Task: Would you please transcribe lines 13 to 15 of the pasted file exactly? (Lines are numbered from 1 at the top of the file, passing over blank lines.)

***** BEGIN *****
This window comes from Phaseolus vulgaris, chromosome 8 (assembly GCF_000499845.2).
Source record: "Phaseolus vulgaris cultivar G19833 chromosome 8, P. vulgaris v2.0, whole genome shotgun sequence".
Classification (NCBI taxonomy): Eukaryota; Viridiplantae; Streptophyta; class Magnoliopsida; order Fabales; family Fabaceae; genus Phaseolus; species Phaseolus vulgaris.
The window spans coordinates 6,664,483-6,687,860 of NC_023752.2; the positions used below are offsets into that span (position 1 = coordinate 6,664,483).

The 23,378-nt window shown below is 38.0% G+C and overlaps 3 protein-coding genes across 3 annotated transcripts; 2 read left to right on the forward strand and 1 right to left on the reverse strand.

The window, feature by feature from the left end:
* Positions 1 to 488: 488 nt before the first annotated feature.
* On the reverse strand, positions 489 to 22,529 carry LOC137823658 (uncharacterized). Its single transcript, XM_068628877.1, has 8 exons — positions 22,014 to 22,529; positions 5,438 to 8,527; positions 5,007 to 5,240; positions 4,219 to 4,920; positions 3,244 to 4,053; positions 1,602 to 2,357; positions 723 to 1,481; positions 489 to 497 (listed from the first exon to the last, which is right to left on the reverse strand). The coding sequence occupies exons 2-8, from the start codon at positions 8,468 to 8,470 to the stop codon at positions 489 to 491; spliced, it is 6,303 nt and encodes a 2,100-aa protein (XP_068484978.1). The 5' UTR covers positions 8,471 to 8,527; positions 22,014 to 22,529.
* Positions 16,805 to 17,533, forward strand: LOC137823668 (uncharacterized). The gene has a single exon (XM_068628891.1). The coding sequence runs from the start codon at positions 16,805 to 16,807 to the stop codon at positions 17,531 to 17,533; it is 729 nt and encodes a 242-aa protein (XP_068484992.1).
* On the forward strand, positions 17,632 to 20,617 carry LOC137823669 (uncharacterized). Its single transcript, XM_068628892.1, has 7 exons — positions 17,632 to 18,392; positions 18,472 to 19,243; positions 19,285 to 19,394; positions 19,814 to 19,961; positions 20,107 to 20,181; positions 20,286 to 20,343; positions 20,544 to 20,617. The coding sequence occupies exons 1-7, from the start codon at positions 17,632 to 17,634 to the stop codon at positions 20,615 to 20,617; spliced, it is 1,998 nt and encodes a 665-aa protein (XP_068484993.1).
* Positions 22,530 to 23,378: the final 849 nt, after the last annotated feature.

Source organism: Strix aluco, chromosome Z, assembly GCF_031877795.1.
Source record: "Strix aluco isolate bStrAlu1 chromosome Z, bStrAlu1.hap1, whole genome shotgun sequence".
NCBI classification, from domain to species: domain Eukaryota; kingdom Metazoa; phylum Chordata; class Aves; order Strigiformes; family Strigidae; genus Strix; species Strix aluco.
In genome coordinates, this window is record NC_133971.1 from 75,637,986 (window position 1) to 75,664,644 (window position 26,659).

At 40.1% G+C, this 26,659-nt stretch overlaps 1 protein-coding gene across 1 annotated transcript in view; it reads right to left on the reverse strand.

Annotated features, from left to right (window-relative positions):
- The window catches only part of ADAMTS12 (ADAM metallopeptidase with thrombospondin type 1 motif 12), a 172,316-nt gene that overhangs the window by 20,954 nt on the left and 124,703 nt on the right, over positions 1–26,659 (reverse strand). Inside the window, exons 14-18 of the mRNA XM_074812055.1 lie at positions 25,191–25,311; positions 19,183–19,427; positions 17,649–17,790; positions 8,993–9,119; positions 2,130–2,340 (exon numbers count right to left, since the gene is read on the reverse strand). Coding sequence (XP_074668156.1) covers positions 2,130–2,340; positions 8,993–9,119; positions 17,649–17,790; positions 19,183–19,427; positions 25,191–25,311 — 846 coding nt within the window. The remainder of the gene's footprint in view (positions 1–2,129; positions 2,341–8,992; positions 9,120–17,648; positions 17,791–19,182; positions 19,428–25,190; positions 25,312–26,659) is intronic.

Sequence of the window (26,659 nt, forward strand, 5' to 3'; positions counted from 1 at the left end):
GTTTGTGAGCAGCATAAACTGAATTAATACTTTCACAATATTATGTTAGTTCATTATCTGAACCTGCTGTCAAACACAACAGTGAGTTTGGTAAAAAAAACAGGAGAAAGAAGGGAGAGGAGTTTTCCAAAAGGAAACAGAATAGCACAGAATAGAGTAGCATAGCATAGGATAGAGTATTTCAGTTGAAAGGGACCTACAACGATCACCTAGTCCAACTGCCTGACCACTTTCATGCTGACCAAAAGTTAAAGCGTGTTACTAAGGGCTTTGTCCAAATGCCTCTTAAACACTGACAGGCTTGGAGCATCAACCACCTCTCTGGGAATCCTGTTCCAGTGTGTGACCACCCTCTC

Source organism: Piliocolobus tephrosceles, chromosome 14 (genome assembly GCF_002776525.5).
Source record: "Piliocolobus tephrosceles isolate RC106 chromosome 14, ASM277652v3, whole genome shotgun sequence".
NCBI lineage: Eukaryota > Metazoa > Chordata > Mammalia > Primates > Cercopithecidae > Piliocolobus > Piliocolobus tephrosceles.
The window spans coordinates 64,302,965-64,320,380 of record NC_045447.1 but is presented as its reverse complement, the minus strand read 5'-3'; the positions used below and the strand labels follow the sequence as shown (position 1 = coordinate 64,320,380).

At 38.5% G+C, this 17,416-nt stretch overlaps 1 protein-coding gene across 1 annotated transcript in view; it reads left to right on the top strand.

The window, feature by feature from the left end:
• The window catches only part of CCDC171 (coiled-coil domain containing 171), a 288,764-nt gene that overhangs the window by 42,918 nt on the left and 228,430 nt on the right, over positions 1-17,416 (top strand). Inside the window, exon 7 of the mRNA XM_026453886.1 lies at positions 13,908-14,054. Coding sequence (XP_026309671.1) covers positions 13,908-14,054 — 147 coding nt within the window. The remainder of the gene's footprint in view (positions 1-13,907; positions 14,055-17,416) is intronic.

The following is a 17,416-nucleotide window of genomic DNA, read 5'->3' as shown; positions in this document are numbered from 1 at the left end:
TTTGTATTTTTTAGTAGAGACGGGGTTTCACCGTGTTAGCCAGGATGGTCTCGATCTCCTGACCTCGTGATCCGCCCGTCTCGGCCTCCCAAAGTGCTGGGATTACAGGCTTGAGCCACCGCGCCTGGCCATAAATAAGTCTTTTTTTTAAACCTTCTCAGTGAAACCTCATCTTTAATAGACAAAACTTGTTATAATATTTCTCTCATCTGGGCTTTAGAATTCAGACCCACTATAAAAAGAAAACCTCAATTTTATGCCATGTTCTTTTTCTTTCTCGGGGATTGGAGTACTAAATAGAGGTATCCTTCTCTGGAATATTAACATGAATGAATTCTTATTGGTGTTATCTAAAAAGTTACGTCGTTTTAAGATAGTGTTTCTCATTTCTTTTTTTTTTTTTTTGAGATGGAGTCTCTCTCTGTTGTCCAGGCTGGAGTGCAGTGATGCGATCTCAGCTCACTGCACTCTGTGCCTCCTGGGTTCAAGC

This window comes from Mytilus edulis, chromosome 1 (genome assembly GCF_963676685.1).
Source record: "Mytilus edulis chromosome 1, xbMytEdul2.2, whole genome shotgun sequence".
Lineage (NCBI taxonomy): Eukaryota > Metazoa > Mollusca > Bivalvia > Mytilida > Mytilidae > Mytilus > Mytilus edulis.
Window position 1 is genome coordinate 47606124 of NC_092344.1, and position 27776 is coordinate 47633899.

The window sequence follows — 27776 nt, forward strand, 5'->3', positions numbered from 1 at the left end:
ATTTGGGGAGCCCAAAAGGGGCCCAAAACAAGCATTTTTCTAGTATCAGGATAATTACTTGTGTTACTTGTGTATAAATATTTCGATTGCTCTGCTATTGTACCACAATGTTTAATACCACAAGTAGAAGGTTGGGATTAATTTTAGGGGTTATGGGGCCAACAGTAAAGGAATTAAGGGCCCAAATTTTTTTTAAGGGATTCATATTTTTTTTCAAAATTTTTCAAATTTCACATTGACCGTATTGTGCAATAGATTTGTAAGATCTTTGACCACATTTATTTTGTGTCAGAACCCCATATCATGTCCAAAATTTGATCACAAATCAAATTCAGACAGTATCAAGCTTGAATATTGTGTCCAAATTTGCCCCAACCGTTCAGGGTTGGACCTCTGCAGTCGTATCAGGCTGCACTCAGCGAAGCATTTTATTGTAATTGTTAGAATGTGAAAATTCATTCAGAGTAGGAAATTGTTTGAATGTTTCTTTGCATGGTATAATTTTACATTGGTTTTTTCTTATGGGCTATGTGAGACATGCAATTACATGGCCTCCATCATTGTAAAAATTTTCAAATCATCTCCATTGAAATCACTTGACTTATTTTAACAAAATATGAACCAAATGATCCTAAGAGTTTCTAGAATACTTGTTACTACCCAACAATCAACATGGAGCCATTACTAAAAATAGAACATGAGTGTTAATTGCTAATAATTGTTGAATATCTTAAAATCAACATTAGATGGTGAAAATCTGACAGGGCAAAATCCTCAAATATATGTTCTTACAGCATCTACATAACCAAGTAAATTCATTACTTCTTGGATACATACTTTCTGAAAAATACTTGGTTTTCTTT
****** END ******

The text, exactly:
Source record: "Strix aluco isolate bStrAlu1 chromosome Z, bStrAlu1.hap1, whole genome shotgun sequence".
NCBI classification, from domain to species: domain Eukaryota; kingdom Metazoa; phylum Chordata; class Aves; order Strigiformes; family Strigidae; genus Strix; species Strix aluco.
In genome coordinates, this window is record NC_133971.1 from 75,637,986 (window position 1) to 75,664,644 (window position 26,659).